Home to a working mill for nearly a century, the mill site had its share of conditions that required careful environmental assessment and cleanup. The result is a site that makes Old Sawmill District not a just a vital place to live and work, but also a healthy and safe neighborhood alongside one of Missoula’s prettiest stretches of river.
A Rich History
Looking at the Clark Fork River today, we Missoulians often forget that long ago logs were floated, lumber was processed and truck beds were manufactured—all in the heart of town. The 46-acre mill site was an integral part of Missoula’s commerce and growth, until it was finally vacated in the early '90s. Brownfield status from the Environmental Protection Agency (EPA) marked the mill site as a prime candidate for a public-private partnership to renew the site into homes, shops, offices and a 14-acre city park.
The Voluntary Cleanup Plan
After a thorough environmental assessment, a time-tested solution to the physical effects of the mill site’s long industrial history was planned: the Voluntary Cleanup Plan, or VCP. This plan, developed in coordination with the Montana Department of Environmental Quality (DEQ), called for the removal and disposal of the site’s contaminated soils and wood waste. Work under that plan has been completed and the mill site is undergoing its long-awaited renewal.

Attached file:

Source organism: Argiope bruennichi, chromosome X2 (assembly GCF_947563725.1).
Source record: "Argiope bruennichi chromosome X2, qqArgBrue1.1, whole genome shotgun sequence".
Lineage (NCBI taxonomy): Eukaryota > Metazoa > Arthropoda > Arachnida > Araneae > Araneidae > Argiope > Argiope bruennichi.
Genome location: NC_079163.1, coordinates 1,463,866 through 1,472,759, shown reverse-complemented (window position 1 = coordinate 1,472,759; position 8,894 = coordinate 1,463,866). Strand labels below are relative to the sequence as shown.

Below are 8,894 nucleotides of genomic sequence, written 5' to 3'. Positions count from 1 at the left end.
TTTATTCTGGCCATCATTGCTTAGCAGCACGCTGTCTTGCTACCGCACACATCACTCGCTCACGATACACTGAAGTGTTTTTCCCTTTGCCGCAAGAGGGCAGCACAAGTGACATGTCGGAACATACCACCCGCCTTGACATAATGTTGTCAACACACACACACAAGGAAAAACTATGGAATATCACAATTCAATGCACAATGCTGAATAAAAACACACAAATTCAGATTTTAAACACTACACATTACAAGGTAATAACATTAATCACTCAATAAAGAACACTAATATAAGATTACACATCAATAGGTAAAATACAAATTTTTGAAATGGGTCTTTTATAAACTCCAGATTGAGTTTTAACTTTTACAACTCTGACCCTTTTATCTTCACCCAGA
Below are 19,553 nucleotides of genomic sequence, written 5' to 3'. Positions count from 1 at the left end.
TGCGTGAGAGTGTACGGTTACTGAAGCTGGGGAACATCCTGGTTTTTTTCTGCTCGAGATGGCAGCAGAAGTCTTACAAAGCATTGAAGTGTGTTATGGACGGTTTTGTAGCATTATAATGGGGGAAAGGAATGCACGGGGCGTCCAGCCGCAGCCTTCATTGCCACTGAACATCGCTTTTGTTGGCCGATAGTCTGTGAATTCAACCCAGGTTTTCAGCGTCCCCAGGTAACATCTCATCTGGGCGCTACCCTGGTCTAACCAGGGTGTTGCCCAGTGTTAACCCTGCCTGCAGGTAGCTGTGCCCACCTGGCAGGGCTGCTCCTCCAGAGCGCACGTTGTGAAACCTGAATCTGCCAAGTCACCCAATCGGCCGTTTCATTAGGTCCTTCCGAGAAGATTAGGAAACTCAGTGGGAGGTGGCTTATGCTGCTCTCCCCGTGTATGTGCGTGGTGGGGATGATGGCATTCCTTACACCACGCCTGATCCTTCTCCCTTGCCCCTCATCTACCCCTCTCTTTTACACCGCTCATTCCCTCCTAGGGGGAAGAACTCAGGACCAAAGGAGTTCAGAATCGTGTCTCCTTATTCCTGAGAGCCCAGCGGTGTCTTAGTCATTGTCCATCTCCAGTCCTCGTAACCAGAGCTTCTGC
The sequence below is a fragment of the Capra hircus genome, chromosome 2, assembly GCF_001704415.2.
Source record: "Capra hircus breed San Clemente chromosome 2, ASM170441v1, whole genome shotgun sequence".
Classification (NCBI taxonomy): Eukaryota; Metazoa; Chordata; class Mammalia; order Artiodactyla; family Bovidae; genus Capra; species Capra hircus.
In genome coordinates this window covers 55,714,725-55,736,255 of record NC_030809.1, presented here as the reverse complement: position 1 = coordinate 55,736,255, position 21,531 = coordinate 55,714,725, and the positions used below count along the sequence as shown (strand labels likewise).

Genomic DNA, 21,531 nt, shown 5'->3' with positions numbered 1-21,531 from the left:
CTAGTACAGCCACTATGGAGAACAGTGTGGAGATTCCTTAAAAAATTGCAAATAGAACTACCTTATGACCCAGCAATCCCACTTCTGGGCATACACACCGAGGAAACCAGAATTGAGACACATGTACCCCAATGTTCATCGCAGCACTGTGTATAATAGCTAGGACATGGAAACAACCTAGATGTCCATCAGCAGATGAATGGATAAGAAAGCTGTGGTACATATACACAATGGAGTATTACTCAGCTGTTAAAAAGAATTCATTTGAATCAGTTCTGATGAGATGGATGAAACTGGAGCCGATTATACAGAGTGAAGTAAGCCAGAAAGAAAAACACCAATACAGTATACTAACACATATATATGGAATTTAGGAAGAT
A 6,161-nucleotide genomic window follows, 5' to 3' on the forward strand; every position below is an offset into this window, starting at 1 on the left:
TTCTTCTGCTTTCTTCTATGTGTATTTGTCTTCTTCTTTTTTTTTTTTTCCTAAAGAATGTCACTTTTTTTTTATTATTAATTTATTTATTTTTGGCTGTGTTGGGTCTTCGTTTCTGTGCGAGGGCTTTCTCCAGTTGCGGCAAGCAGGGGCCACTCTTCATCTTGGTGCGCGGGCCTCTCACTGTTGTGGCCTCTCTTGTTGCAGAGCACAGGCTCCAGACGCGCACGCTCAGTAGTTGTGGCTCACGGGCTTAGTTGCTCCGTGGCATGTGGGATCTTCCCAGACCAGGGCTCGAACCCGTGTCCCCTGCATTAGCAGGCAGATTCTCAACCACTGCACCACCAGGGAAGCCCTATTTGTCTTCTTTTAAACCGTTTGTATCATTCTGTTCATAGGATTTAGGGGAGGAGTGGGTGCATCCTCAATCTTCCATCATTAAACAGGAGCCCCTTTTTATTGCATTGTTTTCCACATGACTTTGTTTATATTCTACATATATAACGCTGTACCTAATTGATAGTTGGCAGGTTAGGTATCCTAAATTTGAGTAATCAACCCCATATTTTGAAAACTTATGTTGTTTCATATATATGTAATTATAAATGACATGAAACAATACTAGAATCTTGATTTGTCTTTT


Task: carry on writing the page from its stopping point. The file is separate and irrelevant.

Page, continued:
Reuse and renewal
Nearly all of the materials that had to be removed from the mill site were salvaged for other uses. 15,000 tons of wood waste was removed composted and reused in city parks. Old concrete foundations were dug out and crushed, then used to fill excavated log ponds along with other fill material from the site. Abandoned buildings were deconstructed and some materials were used to build shelters in Silver Park.
A Cooperative Effort
GRASSROOTS EFFORT SPROUTS DISTRICT REVITALIZATION.
The enthusiastic involvement of many different Missoula entities has long been a core ethic of Old Sawmill District. We knew total community involvement was vital for a project that will soon command a central presence in the Missoula Community. This collaborative work started more than 15 years ago and included the development team, local citizens, city officials, DEQ, and the EPA.
A well-planned public participation process was key to achieving a unified vision for the site, which we initiated at both the neighborhood and community levels. During public open houses and neighborhood council meetings, interested neighbors and citizens reviewed our conceptual plans, asked questions and offered their suggestions—and we altered our concepts and plans accordingly.
We’ve also worked closely with Missoula’s police, fire and public works personnel, who suggested important improvements to the design.
The City of Missoula and Missoula Redevelopment Agency
Also critical in planning Old Sawmill District was the involvement of the City of Missoula and the Missoula Redevelopment Agency. The result is a plan in which nearly every detail has been expertly scrutinized to fit the Missoula community’s needs and values.